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Evan Longoria and fan crushes

Feb 24, 2010, 1:30 PM EDT

An interesting little dustup in the baseball blogosphere this morning as Dave Brown at Big League Stew took an awesome picture — and wrote an awesome post, by the way — of a young female fan getting Evan Longoria’s autograph at Rays’ spring training.  The headline: “Looks like someone has a crush on Evan Longoria.”

Metsgrrl doesn’t like it, asking why it’s not possible that the young lady in question is simply a big Longoria fan like so many boys are. Why must it be a “crush?”

I see where Metsgrrl is coming from, but given that Dave’s post was totally solid and not at all sexist — and given that I routinely describe myself and others as having “crushes” on ballplayers — I’m not inclined to get too worked up about it. We all write less-than-stellar headlines from time to time.

  1. Charles Gates - Feb 24, 2010 at 4:19 PM

    I’m asking this without condescension and complete openness; why does stating that it looks like the girl has a crush on Longoria disqualify her from also being a dedicated fan? I don’t see how these are mutually exclusive.
    Case in point, my Finance (correct spelling) called me out a few nights ago for having a ‘crush’ on Cheryl Bernard of the Canadian curling team. This was, and still is, absolutely true, but it doesn’t change the fact that I find curling to be extremely interesting.
    http://www.curlingzone.com/forums/images//newsphoto/2O7W4013.jpg

  2. Dan in Katonah - Feb 24, 2010 at 4:29 PM

    Aside from liking curling, Charles is dead on point.
    Now, if he’d said Tanith Belbin …

  3. Deenie - Feb 24, 2010 at 4:50 PM

    “The article is about a particular girl who has a crush on a particular ballplayer.”
    No, it’s actually about a kid being excited about getting an autograph from what is, by the looks of it, a favorite player. The headline makes the assumption she has a crush on him. There is a difference and that’s where the sexism comes in. Of course it has to be that she has a crush on him not just that she’s thrilled at meeting a favorite player. Because girls only like baseball players because they’re cute, right?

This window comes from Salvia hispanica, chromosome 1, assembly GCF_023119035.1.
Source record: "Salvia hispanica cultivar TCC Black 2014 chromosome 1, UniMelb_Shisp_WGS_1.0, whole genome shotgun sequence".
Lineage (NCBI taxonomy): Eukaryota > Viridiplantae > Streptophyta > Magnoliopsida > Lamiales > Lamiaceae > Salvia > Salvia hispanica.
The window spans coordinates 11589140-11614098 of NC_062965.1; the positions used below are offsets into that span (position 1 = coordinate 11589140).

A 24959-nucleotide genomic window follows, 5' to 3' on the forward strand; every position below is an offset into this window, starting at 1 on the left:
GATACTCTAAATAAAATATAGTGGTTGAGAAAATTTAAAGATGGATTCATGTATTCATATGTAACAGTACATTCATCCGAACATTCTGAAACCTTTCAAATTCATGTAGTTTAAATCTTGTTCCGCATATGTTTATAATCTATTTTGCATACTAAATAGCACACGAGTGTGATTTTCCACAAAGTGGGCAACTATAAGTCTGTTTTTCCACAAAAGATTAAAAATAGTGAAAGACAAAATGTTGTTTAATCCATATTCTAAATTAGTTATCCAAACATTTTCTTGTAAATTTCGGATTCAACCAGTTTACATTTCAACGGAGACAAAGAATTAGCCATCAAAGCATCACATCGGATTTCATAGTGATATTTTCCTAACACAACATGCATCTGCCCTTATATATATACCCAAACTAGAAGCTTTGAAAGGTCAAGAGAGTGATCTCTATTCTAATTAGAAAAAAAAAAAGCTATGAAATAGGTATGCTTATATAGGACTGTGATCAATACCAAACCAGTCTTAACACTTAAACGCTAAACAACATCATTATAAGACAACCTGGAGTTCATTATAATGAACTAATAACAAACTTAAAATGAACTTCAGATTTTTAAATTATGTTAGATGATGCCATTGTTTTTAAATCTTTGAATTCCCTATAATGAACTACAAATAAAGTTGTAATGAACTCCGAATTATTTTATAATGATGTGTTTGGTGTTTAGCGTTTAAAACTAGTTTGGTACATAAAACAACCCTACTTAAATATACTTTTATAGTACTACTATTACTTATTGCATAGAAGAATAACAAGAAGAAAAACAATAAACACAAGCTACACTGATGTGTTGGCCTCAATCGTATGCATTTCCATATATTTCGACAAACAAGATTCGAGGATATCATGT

4. Dan in Katonah - Feb 24, 2010 at 5:07 PM

    Like Charles said, they are not mutually exclusive. Dave Brown observed the particular girl to be acting like she had a crush. If you were not there, then how can you say he was wrong? You call it an assumption (you assume it is an assumption), but I call it an observation until shown otherwise.
    Going back to my Mets-fandom, I remember girls and boys being excited about Jesse Orosco way back when. No offense to Jesse, but I don’t think the female fans were into him for his move-star looks.
    Sure, girls can be fans just as much as boys and more. But some players, the better looking ones presumably, also have girls (and maybe some boys) who also like them for their looks. Go to Yankee Stadium and watch the female reaction to Derek Jeter. I am certain that most of those women are die-hard baseball fans and know the difference between OPS and PMS, but still, a lot of them ALSO like Derek for his looks.

  5. Old Gator - Feb 24, 2010 at 11:23 PM

    My ex-wife used to like John Stearns of the Mutts because, she said, he had a nice tushy. Unfortunately, she wouldn’t leave me for him. I guess that makes her a fan.